Recipes from Cape Verde


We're still in Africa this week, but we're moving just a little bit west of the continent to an island nation called Cape Verde. That means for the second week in a row we're in a land of fish.



Cape Verde is a pretty small country—tiny, in fact—with a population of about 500,000 people and a total land mass of just over 1,500 square miles. To give you an idea of just how small that is, that's about as many people as Fresno, CA and about as much land as Rhode Island.

The Cape Verde islands were actually uninhabited until 1462, when the Portuguese established a settlement there. Thanks in large part to the transatlantic slave trade, Cape Verde was quite prosperous until the 16th century, though it was occasionally attacked by pirates and privateers, including Sir Francis Drake, who sacked then-capital Ribeira Grande in the 1580s. Today the population of Cape Verde is mostly Creole, and it has a stable democratic government with decent economic growth.




Because it's an island nation, Cape Verdean cuisine relies on seafood as a source of protein.
So before I actually got to the grocery store on Monday, this meal was going to be the second of three seafood-based Travel by Stove weeks. But at the last minute I decided to give my poor, long-suffering husband a break (he's not a huge fan of fish), and instead of making Caldo de Peixe (which I actually thought sounded pretty yummy) I chose this dish instead (from CapeVerde-Islands.com):

Carne Gizado
  • 1-2 lbs cubed meat, pork or beef
  • 1/3 cup vinegar
  • 1 bay leaf
  • 1/2 tsp salt
  • 1/2 tsp pepper
  • 2 cloves garlic, minced
  • 1-2 white potatoes
  • 1 lb mandioca root *
  • 1 medium white yam **
  • 1 green banana ***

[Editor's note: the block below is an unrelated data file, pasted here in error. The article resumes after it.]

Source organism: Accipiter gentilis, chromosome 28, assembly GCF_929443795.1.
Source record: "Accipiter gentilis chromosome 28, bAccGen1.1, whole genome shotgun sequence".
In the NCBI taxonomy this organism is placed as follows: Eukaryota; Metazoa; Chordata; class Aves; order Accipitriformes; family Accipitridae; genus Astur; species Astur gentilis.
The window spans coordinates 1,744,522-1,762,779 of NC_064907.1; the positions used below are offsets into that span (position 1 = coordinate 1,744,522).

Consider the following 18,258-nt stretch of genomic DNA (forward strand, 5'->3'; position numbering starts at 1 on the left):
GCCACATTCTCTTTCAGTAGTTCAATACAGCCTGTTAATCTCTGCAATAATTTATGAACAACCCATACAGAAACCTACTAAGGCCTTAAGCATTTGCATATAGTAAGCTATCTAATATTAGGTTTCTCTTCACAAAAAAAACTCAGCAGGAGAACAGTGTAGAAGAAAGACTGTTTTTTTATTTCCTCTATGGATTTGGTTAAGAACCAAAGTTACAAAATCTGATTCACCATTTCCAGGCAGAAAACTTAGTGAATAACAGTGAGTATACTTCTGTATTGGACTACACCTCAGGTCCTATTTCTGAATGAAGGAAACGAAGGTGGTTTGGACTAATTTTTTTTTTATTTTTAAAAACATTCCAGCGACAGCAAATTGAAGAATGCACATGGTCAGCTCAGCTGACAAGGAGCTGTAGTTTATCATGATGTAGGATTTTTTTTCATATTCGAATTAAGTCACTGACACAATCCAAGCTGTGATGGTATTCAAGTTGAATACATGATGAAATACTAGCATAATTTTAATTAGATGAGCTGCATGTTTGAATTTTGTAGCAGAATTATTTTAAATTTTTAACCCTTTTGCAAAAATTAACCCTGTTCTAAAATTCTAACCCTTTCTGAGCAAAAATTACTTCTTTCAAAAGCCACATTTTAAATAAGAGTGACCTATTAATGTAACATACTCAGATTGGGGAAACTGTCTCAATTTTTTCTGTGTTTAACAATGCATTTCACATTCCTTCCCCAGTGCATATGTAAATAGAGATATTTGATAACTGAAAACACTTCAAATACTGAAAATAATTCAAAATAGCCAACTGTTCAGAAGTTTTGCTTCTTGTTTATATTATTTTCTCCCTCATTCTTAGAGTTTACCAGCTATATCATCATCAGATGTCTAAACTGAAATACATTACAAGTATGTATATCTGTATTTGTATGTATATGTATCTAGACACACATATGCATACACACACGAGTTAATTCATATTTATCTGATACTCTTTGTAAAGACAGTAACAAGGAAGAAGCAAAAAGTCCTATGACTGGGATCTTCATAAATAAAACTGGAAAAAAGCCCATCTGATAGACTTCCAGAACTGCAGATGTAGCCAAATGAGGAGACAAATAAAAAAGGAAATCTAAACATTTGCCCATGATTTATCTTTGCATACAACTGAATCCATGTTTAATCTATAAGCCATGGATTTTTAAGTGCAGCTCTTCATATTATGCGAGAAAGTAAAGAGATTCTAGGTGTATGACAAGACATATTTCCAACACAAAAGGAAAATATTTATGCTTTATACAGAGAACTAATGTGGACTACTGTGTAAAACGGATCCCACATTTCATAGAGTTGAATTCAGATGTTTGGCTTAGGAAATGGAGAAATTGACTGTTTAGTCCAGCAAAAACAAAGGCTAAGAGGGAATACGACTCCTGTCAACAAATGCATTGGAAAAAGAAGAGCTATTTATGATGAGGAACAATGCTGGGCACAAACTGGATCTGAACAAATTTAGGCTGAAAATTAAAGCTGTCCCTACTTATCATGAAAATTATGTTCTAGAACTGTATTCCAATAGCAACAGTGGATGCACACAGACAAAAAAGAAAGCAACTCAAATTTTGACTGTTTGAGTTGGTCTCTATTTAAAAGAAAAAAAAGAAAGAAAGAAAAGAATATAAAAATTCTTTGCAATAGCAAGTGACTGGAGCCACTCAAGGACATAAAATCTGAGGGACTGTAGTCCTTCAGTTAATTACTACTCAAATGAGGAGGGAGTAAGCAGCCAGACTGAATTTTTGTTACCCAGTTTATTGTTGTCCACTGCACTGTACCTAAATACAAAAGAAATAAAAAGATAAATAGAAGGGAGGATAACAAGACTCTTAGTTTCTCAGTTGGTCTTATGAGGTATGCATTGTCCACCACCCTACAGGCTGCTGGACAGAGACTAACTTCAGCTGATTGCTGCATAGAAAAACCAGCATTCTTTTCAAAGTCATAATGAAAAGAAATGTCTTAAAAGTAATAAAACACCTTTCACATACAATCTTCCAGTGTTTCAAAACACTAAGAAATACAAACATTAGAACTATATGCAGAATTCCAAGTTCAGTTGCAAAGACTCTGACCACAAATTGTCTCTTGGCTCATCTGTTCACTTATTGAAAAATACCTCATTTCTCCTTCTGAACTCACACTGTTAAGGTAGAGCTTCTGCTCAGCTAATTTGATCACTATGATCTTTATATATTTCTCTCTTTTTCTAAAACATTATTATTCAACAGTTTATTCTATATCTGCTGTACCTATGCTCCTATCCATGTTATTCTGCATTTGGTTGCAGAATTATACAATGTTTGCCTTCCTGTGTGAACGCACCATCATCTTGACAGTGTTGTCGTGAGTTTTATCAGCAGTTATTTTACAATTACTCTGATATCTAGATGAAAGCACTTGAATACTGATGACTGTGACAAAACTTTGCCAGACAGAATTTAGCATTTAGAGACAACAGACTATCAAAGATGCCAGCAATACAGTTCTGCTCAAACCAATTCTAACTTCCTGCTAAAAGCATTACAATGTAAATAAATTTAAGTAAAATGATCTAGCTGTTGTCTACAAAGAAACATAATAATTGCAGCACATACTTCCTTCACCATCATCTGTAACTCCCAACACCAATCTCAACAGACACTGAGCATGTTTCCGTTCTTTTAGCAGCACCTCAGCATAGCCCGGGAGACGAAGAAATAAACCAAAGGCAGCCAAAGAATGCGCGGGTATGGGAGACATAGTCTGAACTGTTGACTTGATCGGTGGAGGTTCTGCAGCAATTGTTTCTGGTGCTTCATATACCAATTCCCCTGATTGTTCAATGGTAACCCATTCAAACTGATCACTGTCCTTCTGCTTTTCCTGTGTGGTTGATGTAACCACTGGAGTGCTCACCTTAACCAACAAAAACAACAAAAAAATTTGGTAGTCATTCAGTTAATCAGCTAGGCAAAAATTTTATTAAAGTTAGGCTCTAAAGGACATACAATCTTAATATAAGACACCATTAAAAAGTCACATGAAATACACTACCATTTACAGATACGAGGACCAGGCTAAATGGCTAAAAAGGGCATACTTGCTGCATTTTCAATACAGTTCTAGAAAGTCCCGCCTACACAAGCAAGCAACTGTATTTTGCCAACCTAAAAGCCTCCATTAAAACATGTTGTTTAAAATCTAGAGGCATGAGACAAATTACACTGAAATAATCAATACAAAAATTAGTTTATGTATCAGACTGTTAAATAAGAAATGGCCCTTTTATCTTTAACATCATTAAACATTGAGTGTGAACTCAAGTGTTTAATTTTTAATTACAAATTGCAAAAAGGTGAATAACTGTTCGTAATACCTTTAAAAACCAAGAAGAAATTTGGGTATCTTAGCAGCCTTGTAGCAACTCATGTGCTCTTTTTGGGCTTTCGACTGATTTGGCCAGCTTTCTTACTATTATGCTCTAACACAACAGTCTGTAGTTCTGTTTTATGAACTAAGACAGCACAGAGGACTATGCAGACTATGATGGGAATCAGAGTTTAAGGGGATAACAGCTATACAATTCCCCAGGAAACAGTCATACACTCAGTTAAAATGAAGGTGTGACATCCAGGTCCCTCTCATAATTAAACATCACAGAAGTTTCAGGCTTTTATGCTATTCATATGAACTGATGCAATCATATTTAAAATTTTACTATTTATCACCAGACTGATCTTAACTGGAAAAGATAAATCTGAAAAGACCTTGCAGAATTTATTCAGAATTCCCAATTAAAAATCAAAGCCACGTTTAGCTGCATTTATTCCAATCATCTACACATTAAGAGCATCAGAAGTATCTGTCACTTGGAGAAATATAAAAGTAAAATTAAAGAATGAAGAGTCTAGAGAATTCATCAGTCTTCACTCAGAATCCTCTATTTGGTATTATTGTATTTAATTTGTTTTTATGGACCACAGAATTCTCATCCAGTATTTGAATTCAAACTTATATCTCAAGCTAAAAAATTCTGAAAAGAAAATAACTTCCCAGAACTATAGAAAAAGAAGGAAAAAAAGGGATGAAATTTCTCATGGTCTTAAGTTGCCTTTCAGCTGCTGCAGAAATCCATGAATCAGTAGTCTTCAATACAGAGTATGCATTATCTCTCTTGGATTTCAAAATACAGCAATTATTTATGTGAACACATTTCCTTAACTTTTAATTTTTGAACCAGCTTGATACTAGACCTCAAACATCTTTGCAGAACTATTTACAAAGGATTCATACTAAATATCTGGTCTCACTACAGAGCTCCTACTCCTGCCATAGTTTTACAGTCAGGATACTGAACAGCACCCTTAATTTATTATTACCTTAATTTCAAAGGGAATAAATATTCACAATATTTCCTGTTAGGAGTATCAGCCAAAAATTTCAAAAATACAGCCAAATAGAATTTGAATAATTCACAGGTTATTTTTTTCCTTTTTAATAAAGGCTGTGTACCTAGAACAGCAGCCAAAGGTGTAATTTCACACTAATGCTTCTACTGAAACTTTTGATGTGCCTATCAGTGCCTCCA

• 1 onion, chopped
  • 3 tbsp cooking oil
  • 1 tsp paprika
  • Salt and pepper to taste
This recipe required interpretation, as follows:

* Mandioca is the same thing as cassava, which is the same thing as yuca. Yuca, as it turns out, is sold at our local Safeway. All this time I've been bypassing recipes that call for cassava because I figured that it was too exotic for our little town, and it was sitting there in the produce section all along. Who knew?

The rare and elusive cassava root, otherwise known as yuca.

** White yams, in most of the world, are not what we Americans think of as yams. American yams are really just a variation of the sweet potato, while a white or "tropical" yam is starchier and blander than an American yam. I tried every one of local grocers in search of a true yam but unsurprisingly came up empty-handed. Cook's Thesaurus suggested substituting sweet potatoes, which I figured was acceptable since I saw several other Cape Verdean recipes that call for sweet potatoes, so it's not like that particular tuber is unheard of in that country.

*** "Green bananas" is open to interpretation. It could mean plantains (yuck) or it could mean green bananas. I have often seen recipes that called for bananas when they actually meant plantains, since the two words are interchangeable in some parts of the world. So I looked at other recipes from the region and found a few that called for "green bananas OR plantains," so I figured that in this case a banana really was a banana. Of course that could be as much wishful thinking as anything, since I really don't care for plantains.